What are some of the stories journalists have overlooked?
I think Michelle Cusseaux, for instance. She was a black lesbian who was killed by Phoenix police within a period of days from Mike Brown’s killing. I think that most people don’t know her name, and everyone knows his name. And her case raises questions about how police perceive black women they consider to be gender-nonconforming, or perceived to be queer, and also questions around how police engage the people who they believe to be experiencing mental illness or a mental health crisis.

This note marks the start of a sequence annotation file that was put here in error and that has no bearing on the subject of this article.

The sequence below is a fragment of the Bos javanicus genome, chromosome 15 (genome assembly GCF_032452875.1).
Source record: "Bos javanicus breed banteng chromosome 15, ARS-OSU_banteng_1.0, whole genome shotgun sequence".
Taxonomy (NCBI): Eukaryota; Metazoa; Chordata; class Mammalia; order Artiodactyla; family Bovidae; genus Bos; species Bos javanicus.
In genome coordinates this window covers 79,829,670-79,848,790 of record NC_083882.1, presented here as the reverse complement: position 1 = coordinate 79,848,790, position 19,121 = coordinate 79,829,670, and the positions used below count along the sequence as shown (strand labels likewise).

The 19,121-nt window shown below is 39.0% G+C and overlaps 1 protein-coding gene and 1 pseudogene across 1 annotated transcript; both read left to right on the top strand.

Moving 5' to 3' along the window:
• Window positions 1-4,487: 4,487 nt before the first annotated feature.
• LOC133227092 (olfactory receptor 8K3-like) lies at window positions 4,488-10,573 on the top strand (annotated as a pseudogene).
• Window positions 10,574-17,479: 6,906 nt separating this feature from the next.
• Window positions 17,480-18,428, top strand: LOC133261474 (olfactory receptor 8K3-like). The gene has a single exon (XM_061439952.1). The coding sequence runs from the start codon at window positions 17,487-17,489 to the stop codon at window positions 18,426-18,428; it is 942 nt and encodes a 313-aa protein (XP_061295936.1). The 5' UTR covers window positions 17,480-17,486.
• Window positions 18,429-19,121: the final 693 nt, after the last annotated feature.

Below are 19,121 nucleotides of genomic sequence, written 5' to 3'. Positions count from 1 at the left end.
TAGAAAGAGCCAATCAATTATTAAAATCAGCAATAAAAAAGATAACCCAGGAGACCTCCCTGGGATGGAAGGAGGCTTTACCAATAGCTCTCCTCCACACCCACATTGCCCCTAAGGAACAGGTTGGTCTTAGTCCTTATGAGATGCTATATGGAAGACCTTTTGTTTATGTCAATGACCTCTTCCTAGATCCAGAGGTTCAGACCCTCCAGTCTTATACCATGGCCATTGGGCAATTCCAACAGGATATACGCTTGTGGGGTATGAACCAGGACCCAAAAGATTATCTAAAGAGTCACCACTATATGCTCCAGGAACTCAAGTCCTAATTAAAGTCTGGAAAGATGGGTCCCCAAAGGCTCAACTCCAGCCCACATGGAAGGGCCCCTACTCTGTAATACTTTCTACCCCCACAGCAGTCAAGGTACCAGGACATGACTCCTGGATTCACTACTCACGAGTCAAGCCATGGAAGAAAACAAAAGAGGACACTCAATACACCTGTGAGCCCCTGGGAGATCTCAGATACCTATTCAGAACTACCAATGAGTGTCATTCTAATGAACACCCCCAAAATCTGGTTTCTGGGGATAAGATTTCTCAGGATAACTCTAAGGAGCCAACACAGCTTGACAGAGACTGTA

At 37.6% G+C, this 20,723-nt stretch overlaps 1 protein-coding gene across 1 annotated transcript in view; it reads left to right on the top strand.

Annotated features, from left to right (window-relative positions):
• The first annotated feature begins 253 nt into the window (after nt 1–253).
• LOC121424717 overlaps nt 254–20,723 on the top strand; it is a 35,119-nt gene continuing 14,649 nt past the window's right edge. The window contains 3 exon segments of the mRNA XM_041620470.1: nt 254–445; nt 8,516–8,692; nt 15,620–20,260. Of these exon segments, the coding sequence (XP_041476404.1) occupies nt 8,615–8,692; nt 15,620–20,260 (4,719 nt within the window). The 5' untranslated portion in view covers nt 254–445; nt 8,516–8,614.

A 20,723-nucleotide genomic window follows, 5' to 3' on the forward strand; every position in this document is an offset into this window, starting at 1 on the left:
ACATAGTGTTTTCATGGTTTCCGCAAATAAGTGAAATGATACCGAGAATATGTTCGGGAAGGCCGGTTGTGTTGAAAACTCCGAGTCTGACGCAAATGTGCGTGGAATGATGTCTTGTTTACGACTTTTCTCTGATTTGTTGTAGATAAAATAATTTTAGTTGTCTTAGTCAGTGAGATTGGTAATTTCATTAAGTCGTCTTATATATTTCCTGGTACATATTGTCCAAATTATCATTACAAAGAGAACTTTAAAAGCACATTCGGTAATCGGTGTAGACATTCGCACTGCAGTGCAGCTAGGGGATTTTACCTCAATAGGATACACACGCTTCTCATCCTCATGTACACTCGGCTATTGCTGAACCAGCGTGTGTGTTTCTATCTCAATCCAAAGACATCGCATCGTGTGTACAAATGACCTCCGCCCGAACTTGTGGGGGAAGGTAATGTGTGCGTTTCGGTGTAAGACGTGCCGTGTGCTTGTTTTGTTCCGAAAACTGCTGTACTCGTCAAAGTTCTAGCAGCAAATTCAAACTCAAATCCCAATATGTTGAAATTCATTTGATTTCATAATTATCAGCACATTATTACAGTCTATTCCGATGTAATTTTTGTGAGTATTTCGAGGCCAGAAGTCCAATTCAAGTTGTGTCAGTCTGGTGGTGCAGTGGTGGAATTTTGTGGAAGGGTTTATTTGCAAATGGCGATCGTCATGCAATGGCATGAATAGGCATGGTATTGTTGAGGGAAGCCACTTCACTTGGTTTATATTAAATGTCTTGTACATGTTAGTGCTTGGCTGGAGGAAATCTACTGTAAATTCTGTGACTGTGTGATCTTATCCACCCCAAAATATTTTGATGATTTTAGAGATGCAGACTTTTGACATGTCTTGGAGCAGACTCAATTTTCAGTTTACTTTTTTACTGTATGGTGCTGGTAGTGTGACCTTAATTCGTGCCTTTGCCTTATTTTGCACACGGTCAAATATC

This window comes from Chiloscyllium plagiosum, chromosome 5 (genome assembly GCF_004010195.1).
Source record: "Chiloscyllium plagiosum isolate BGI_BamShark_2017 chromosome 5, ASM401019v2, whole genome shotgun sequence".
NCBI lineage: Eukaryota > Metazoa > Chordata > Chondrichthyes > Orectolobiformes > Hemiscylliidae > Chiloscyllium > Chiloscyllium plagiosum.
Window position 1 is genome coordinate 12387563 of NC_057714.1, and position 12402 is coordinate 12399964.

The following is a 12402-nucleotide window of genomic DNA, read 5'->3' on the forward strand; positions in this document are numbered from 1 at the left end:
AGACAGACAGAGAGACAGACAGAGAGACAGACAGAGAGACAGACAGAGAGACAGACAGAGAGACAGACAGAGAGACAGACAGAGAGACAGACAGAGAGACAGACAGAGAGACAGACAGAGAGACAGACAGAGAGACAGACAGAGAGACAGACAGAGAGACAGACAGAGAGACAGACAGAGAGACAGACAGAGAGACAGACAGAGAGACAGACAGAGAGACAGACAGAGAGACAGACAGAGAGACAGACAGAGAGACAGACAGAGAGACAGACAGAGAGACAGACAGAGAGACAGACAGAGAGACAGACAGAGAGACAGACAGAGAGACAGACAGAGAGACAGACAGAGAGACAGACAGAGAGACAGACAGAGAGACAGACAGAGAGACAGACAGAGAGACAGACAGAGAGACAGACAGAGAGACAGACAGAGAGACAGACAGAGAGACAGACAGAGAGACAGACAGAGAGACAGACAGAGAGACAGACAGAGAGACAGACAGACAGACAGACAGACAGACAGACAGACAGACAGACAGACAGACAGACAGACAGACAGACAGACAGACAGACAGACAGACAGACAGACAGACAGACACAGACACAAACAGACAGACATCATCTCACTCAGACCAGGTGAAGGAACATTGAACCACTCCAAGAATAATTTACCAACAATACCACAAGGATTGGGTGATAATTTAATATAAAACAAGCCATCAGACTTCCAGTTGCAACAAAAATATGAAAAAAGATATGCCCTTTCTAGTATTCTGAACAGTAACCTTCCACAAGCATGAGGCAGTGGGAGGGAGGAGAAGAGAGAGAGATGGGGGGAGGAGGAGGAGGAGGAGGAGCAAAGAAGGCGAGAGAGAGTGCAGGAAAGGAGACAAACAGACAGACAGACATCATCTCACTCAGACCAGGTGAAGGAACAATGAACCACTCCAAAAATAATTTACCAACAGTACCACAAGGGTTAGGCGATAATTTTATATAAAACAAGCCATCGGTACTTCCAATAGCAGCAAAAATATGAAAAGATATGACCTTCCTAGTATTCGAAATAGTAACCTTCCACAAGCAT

Tenisha Anderson is also someone who was killed by police within a few months of Mike Brown, but again most people don’t know her name. Most people don’t know Aura Rosser, who was killed by police who were responding to a domestic violence call, and [her death] was within that same six-month period.
Another story that always stayed with me, the first black woman in space, Mae Carol Jemison, after she came back, she was racially profiled and subject to a traffic stop in the town where she lived and worked for NASA and abused by police there in what was a classic driving-while-black situation.
What are events in the news recently that you can connect with the ideas in your book?